1 in 6 California construction workers labors in shadows, study finds


Informal workers are growing part of California’s economy — a shift keenly felt in the construction industry, where 1 in 6 workers is either off the books or misreported, new research has found.

Construction businesses in the state employ roughly 895,000 workers, according to a report by downtown Los Angeles research group Economic Roundtable that was released Sunday. In 2011, 143,900 of those workers labored unofficially.

Some 39,800 workers were misclassified by employers as independent contractors, despite not owning their own tools or setting their own schedules. An additional 104,100 workers weren’t recorded at all.


In specialty trades such as drywall and flooring, a quarter of laborers are considered informal, according to the Economic Roundtable.

Construction in California is a $152-billion industry, one in which so-called gray employment has surged 400% since 1972. The upswing has been especially pronounced since the most recent recession because only two-thirds of the formal construction jobs that disappeared have since returned.

This year, for each construction job opening nationwide, there are seven unemployed workers, suggesting that some laborers may be shifting voluntarily into the shadow economy.

What results, according to lead researcher Yvonne Yen Liu, is an industry where highly skilled and well-paid workers are aging out of the system and being replaced by less-skilled laborers who are often transient because of steep turnover rates.

“The construction industry in California is sinking underground,” she said. “It hurts all of us, not just construction workers. It hurts high-road businesses who play by the rules and takes away much-needed public revenue that doesn’t get paid.”

California lost out on $473 million in 2011 because of informal construction work, according to the study. The state was stiffed on $264 million in workers’ compensation payments, $146 million in disability dues and $64 million in unemployment insurance.

But informal workers also miss out, according to the report. For every dollar earned by a formal employee, an unreported one gets 52 cents and an incorrectly categorized one gets 62 cents.

Across the board, that’s a wage gap of $1.2 billion, researchers said. Households led by such workers are three times more likely to live in poverty than those supported by an officially recognized construction employee.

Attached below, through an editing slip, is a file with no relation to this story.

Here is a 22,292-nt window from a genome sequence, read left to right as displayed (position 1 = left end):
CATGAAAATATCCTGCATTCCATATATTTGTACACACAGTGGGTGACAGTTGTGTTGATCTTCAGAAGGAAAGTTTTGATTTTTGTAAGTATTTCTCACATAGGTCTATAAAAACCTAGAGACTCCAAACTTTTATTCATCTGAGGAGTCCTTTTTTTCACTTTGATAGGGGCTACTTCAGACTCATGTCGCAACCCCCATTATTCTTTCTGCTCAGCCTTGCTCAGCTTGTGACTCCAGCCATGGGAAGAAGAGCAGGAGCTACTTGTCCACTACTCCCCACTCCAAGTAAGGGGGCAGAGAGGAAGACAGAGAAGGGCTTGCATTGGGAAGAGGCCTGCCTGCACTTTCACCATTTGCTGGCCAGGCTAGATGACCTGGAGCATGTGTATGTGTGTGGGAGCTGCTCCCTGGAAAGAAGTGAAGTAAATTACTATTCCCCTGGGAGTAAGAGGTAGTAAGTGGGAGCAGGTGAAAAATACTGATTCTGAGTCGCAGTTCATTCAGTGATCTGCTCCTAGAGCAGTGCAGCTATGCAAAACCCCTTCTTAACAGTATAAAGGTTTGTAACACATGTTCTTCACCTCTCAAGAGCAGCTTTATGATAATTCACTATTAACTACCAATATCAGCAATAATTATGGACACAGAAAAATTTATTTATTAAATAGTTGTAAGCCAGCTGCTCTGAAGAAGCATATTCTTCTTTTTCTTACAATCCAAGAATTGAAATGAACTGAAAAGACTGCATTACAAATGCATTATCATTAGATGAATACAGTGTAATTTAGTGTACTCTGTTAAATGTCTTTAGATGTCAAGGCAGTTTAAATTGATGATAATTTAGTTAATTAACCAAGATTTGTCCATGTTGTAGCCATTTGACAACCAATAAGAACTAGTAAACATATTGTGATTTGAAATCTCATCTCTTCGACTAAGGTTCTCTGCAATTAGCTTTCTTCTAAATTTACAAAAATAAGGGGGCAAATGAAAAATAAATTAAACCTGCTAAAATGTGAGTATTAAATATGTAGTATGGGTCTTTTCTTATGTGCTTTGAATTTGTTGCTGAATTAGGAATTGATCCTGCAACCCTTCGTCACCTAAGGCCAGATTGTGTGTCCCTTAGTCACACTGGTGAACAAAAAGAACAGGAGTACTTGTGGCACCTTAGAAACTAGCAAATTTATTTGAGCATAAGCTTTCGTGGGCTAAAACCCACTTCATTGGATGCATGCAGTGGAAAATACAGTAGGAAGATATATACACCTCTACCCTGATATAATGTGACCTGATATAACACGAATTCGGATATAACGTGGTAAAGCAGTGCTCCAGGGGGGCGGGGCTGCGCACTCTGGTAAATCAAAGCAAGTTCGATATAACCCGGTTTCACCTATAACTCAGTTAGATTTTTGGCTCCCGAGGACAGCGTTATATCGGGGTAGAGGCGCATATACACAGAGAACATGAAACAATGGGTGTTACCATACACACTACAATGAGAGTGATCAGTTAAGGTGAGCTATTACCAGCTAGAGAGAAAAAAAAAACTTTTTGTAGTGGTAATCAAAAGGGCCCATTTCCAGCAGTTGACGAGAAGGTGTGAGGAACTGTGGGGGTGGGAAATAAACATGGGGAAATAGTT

Jose Javier Lara Sandoval, a drywall hanger and Gardena resident, said he was paid under the table for several months this year while working on a public works project building a community college. His cash payments came in at less than half the official hourly rate.

The Mexico native, a legal U.S. resident, said he struggled to pay rent and provide food for his family. His wife decided to leave him.

“Because we never got paid right, it caused problems at home,” Sandoval, 50, said in Spanish through a translator. “It gets really depressing.”

Payroll fraud, labor violations and tax evasion related to shadow construction work occurs on multimillion-dollar private and taxpayer-funded projects alike, according to David Kersh, executive director of the nonprofit watchdog group Carpenters/Contractors Cooperation Committee.

Companies who rely on unreported or incorrectly categorized workers can low-ball other bidders for contracts.

“We come across these types of unlawful business practices at schools, colleges, universities, libraries, airports and other government facilities; at multi-unit housing projects and high-rise buildings,” he said. “They involve regional and international contractors and developers, and companies employing from dozens up to 200 workers on a single project.”

Mark Fowler, executive vice president of the Western Wall and Ceiling Contractor Assn., was once a contractor. He said he watched the best workers gravitate to employers who could pay in cash.

Fowler’s family business, operating legitimately, was left with high tax and insurance costs as well as employees who were less productive, he said.

“We were doing everything by the book and couldn’t compete,” he said.

The Economic Roundtable report recommends a wage floor that allows informal and formal workers to be paid the same amount and also suggests that legislators enact policies that reward on-the-level contractors.

“It’s looking like more and more California residents are making their living hustling and working on the fringes,” Liu said. “And as part of the reality of more people choosing to work in contingent situations, we need to figure out ways to harness their creativity and resilience and make sure social protections are extended.”

Follow Tiffany Hsu on Twitter at @tiffhsulatimes